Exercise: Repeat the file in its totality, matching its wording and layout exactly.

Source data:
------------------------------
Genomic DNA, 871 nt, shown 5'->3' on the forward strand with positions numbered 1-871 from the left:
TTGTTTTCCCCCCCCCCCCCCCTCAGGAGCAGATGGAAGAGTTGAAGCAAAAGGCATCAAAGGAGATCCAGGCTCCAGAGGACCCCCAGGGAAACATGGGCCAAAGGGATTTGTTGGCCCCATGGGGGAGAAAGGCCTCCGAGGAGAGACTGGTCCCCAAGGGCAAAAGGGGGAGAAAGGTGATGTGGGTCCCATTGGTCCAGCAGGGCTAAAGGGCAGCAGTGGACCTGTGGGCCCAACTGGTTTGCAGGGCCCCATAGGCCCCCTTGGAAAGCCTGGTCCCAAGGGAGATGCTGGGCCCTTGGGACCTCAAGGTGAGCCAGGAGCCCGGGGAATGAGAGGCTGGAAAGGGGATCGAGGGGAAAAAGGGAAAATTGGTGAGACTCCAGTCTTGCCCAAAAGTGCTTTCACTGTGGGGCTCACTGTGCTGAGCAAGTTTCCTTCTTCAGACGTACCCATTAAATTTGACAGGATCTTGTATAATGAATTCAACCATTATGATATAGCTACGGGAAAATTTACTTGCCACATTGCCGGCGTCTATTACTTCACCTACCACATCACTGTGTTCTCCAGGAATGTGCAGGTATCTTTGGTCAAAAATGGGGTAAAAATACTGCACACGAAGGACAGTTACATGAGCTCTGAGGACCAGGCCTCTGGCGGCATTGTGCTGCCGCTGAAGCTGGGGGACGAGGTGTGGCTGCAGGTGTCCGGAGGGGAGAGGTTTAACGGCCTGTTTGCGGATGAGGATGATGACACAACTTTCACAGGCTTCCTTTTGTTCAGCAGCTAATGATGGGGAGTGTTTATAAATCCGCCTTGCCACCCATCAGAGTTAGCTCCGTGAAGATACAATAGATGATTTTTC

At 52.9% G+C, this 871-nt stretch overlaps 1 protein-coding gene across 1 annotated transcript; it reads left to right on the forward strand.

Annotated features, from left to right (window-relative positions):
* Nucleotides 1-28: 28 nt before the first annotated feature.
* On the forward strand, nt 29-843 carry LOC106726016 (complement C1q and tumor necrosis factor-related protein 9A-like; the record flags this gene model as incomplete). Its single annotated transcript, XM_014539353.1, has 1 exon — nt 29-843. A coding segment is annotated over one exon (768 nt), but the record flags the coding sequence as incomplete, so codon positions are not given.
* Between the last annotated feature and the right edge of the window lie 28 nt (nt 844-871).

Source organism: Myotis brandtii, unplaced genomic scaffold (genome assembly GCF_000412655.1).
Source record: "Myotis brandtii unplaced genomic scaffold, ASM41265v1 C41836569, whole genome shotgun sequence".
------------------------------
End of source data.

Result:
Genomic DNA, 871 nt, shown 5'->3' on the forward strand with positions numbered 1-871 from the left:
TTGTTTTCCCCCCCCCCCCCCCTCAGGAGCAGATGGAAGAGTTGAAGCAAAAGGCATCAAAGGAGATCCAGGCTCCAGAGGACCCCCAGGGAAACATGGGCCAAAGGGATTTGTTGGCCCCATGGGGGAGAAAGGCCTCCGAGGAGAGACTGGTCCCCAAGGGCAAAAGGGGGAGAAAGGTGATGTGGGTCCCATTGGTCCAGCAGGGCTAAAGGGCAGCAGTGGACCTGTGGGCCCAACTGGTTTGCAGGGCCCCATAGGCCCCCTTGGAAAGCCTGGTCCCAAGGGAGATGCTGGGCCCTTGGGACCTCAAGGTGAGCCAGGAGCCCGGGGAATGAGAGGCTGGAAAGGGGATCGAGGGGAAAAAGGGAAAATTGGTGAGACTCCAGTCTTGCCCAAAAGTGCTTTCACTGTGGGGCTCACTGTGCTGAGCAAGTTTCCTTCTTCAGACGTACCCATTAAATTTGACAGGATCTTGTATAATGAATTCAACCATTATGATATAGCTACGGGAAAATTTACTTGCCACATTGCCGGCGTCTATTACTTCACCTACCACATCACTGTGTTCTCCAGGAATGTGCAGGTATCTTTGGTCAAAAATGGGGTAAAAATACTGCACACGAAGGACAGTTACATGAGCTCTGAGGACCAGGCCTCTGGCGGCATTGTGCTGCCGCTGAAGCTGGGGGACGAGGTGTGGCTGCAGGTGTCCGGAGGGGAGAGGTTTAACGGCCTGTTTGCGGATGAGGATGATGACACAACTTTCACAGGCTTCCTTTTGTTCAGCAGCTAATGATGGGGAGTGTTTATAAATCCGCCTTGCCACCCATCAGAGTTAGCTCCGTGAAGATACAATAGATGATTTTTC

At 52.9% G+C, this 871-nt stretch overlaps 1 protein-coding gene across 1 annotated transcript; it reads left to right on the forward strand.

Annotated features, from left to right (window-relative positions):
* Nucleotides 1-28: 28 nt before the first annotated feature.
* On the forward strand, nt 29-843 carry LOC106726016 (complement C1q and tumor necrosis factor-related protein 9A-like; the record flags this gene model as incomplete). Its single annotated transcript, XM_014539353.1, has 1 exon — nt 29-843. A coding segment is annotated over one exon (768 nt), but the record flags the coding sequence as incomplete, so codon positions are not given.
* Between the last annotated feature and the right edge of the window lie 28 nt (nt 844-871).

Source organism: Myotis brandtii, unplaced genomic scaffold (genome assembly GCF_000412655.1).
Source record: "Myotis brandtii unplaced genomic scaffold, ASM41265v1 C41836569, whole genome shotgun sequence".